To the Brim; Rev. Dee Ledger, January 16, 2022

At the beginning of his ministerial career, Jesus performs a miracle which is very public.  In addition, it is a reluctant miracle—his own mother has to persuade him (push him) to get involved.  Jesus, his mom, and a couple of the disciples are at a wedding when the hosts of the party run out of wine.  Disaster in the making.

Those of you who have been to a wedding or a gathering know those awkward first moments when people are hesitant to dance, that is, until they muster the courage to brave the dance floor in groups, or after they’ve had a bit of alcohol to calm their nerves, making them a bit less self-conscious.  So, imagine a party in full-swing with the non-dancers dancing and the music grooving, and joy bubbling all around until… Until someone asks for a refill and whatever was flowing for the past hours or days—whether wine or otherwise—just stops.  Whatever wine they once had has vanished with the guests returning home to children, or elders needing some shuteye, or the folks needing to get up early for work the next day.

Weddings in the first century were weeklong events.  To run out of party supplies—particularly wine– would be an embarrassment to the groom and his family, not to mention a poor omen for the marriage.  So Jesus’ mother inserts herself into the situation and basically orders Jesus to do something quick because “they have no wine.”  Jesus’ mom understands that when the wine stops flowing, when the folks start to leave, it is only a matter of time before the festivities end. And maybe she’d seen before how Jesus could turn things around on the playground, in the carpentry shop, and at the family table.  Maybe mothers know best and Jesus’ mother knew he needed a bit of a nudge.  Who knows?  She knows a miracle is needed, but Jesus, like petulant child, is reluctant, if not a little harsh—

“Woman,” he says, “What concern is that to you and to me?” 

Now Jesus isn’t the host, but his mother seems to think he is, even though he is a guest like everyone else.  “My hour has not yet come,” he retorts, like the youth who complains about getting up in the morning.  Some folks down the centuries trip over themselves to explain how Jesus doesn’t want to do what he could clearly do because he doesn’t want to hasten his eventual demise, but I think Jesus just wanted to be a part of the crowd at the party.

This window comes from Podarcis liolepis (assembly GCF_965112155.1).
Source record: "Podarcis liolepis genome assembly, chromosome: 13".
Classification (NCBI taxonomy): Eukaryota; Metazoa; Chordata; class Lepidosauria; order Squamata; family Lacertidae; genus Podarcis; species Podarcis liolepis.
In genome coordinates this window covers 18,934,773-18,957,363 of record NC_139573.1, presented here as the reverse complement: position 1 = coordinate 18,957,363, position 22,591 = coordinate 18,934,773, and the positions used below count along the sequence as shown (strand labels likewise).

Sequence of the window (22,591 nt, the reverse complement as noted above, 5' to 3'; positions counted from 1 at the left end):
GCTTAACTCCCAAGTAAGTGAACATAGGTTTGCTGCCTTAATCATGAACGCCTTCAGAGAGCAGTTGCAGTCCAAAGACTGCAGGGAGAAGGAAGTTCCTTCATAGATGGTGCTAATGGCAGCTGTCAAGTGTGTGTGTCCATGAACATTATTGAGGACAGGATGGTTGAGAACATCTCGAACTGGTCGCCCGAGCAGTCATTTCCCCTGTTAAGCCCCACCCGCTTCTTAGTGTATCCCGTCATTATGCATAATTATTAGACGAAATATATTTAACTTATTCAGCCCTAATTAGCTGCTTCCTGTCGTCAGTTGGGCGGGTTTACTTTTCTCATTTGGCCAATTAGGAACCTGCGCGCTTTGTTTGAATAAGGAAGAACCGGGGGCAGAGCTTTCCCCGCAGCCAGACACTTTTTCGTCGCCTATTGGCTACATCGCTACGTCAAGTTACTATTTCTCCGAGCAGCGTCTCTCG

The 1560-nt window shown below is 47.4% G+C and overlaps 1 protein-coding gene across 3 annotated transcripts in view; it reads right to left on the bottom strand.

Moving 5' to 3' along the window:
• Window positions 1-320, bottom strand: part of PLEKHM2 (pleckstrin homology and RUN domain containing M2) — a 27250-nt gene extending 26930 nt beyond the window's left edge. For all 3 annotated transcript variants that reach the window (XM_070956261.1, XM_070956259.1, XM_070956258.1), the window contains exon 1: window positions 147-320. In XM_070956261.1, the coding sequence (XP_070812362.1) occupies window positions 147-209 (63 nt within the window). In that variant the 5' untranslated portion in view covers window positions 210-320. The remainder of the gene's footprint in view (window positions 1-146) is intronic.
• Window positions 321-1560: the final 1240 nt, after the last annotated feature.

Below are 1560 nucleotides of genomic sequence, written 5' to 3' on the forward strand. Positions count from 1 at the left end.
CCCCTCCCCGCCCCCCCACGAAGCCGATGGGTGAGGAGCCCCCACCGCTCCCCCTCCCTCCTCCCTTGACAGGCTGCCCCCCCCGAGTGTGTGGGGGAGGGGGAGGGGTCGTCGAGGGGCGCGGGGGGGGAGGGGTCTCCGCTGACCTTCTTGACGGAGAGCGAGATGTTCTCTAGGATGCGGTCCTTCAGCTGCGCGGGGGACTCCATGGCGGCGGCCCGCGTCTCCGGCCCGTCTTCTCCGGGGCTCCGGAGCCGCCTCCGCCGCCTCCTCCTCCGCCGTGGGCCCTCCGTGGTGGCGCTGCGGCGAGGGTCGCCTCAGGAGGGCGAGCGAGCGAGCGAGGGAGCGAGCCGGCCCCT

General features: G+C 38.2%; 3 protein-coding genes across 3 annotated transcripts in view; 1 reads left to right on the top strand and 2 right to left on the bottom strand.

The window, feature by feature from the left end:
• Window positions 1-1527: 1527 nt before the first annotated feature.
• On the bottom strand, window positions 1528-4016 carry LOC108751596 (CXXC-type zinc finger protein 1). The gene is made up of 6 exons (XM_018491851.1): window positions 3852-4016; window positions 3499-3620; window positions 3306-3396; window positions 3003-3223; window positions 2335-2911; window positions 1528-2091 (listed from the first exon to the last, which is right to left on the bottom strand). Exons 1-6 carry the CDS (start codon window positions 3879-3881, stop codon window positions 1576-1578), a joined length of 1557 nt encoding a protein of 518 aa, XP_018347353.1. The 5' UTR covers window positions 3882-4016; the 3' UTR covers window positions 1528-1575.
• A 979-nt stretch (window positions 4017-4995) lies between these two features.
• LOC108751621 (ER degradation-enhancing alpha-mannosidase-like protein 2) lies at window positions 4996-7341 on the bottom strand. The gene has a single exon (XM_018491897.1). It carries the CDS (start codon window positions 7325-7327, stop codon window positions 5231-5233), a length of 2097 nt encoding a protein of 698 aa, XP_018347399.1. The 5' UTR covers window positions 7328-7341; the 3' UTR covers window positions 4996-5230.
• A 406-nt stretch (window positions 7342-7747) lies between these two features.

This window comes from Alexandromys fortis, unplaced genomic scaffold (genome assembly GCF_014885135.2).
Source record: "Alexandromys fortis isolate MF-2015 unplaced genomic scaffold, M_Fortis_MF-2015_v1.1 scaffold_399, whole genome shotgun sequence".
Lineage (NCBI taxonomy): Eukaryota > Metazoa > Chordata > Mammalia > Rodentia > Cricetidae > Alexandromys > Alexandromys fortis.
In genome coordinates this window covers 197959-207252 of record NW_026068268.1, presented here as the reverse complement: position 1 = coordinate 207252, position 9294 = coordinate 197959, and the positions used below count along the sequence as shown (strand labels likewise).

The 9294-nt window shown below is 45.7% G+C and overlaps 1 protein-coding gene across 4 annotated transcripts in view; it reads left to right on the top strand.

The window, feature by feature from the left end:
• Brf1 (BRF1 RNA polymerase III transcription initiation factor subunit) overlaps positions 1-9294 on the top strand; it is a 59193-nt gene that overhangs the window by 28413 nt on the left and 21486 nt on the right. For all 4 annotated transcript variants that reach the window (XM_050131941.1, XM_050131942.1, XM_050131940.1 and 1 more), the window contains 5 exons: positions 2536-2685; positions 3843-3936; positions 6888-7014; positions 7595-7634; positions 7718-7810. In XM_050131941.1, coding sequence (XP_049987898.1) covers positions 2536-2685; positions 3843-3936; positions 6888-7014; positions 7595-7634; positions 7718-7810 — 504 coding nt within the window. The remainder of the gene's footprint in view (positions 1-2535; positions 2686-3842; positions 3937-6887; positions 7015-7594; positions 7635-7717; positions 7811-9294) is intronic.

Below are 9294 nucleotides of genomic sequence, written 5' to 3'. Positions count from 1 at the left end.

In any case, I could ask you if you have ever been asked to work a miracle on behalf of a family member or friend but instead, let’s jump to the end of this miracle, shall we?  Let’s get to the moment just after the water has turned to wine or joy or kindness or whatever was needed to keep that party going.  It’s a part of the story that drives me nuts—and maybe you too.

Let’s revisit the part where the chief steward sips the wine and turns to the bridegroom and says how great the wine is, how good it tastes, and how the hosts amazingly kept the good wine until the last.   “Yeah,” we might want to say, “where were you when the wine stopped flowing?”

Maybe you’ve felt the same way about friends or even God.  Hey, where were you when the joy in the marriage ended? Or where were you when the tumor came back and the news turned for the worse?  Or where were you, God, when the shoe dropped or the memory went blank or everyone left?

Whether you interpret the wine as literal wine or symbolic of joy or as something really good passed around and overflowing, clearly it was given by Jesus just as the first supply ran out.  And you have to wonder why that was.

Why does good seem to overflow just when the scarcity is on the horizon?  Why leave the miracle up to Jesus when others can clearly see supplies running low?  What kind of wedding is this where the guests would leave the groom and the bride wanting? Clearly, there is more to this story a couple of bottles of Cabernet.  Perhaps those who came to the party just to get drunk got the inferior wine because that is all they were looking for—to get drunk at the groom’s expense and not to become a communal support for the marriage couple.